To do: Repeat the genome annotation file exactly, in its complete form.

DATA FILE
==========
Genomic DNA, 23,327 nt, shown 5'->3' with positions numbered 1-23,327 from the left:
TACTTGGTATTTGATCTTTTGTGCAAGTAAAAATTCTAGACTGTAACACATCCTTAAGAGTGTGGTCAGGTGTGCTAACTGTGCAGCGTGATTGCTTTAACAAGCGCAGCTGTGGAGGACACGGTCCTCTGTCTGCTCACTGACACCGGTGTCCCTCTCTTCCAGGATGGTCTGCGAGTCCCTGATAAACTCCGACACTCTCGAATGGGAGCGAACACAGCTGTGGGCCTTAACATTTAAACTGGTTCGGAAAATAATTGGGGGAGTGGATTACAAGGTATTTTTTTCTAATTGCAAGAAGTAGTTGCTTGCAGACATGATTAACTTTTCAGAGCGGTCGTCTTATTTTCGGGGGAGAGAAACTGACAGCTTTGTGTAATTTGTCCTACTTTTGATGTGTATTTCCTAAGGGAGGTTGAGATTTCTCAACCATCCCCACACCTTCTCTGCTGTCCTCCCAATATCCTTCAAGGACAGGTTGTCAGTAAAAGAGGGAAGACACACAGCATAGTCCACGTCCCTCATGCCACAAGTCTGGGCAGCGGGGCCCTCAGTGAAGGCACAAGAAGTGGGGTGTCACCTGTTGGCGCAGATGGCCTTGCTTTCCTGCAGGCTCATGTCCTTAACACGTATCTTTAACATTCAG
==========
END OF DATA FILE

Genomic DNA, 23,327 nt, shown 5'->3' with positions numbered 1-23,327 from the left:
TACTTGGTATTTGATCTTTTGTGCAAGTAAAAATTCTAGACTGTAACACATCCTTAAGAGTGTGGTCAGGTGTGCTAACTGTGCAGCGTGATTGCTTTAACAAGCGCAGCTGTGGAGGACACGGTCCTCTGTCTGCTCACTGACACCGGTGTCCCTCTCTTCCAGGATGGTCTGCGAGTCCCTGATAAACTCCGACACTCTCGAATGGGAGCGAACACAGCTGTGGGCCTTAACATTTAAACTGGTTCGGAAAATAATTGGGGGAGTGGATTACAAGGTATTTTTTTCTAATTGCAAGAAGTAGTTGCTTGCAGACATGATTAACTTTTCAGAGCGGTCGTCTTATTTTCGGGGGAGAGAAACTGACAGCTTTGTGTAATTTGTCCTACTTTTGATGTGTATTTCCTAAGGGAGGTTGAGATTTCTCAACCATCCCCACACCTTCTCTGCTGTCCTCCCAATATCCTTCAAGGACAGGTTGTCAGTAAAAGAGGGAAGACACACAGCATAGTCCACGTCCCTCATGCCACAAGTCTGGGCAGCGGGGCCCTCAGTGAAGGCACAAGAAGTGGGGTGTCACCTGTTGGCGCAGATGGCCTTGCTTTCCTGCAGGCTCATGTCCTTAACACGTATCTTTAACATTCAG